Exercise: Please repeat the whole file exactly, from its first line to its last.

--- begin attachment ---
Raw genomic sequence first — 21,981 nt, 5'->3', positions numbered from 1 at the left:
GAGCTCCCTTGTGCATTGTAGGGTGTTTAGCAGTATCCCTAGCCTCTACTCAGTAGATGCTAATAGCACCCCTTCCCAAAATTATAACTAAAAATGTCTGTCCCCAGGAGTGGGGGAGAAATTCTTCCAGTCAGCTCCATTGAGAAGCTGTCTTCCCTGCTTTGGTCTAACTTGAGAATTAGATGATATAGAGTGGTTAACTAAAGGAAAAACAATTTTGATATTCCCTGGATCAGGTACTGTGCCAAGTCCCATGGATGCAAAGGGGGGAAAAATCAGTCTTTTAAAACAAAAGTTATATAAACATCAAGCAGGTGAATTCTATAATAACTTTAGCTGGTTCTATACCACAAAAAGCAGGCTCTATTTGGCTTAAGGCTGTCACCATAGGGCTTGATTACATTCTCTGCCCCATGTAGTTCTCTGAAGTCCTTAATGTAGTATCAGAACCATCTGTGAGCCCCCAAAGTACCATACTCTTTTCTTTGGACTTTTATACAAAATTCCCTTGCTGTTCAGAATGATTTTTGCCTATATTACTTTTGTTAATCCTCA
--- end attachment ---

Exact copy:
Raw genomic sequence first — 21,981 nt, 5'->3', positions numbered from 1 at the left:
GAGCTCCCTTGTGCATTGTAGGGTGTTTAGCAGTATCCCTAGCCTCTACTCAGTAGATGCTAATAGCACCCCTTCCCAAAATTATAACTAAAAATGTCTGTCCCCAGGAGTGGGGGAGAAATTCTTCCAGTCAGCTCCATTGAGAAGCTGTCTTCCCTGCTTTGGTCTAACTTGAGAATTAGATGATATAGAGTGGTTAACTAAAGGAAAAACAATTTTGATATTCCCTGGATCAGGTACTGTGCCAAGTCCCATGGATGCAAAGGGGGGAAAAATCAGTCTTTTAAAACAAAAGTTATATAAACATCAAGCAGGTGAATTCTATAATAACTTTAGCTGGTTCTATACCACAAAAAGCAGGCTCTATTTGGCTTAAGGCTGTCACCATAGGGCTTGATTACATTCTCTGCCCCATGTAGTTCTCTGAAGTCCTTAATGTAGTATCAGAACCATCTGTGAGCCCCCAAAGTACCATACTCTTTTCTTTGGACTTTTATACAAAATTCCCTTGCTGTTCAGAATGATTTTTGCCTATATTACTTTTGTTAATCCTCA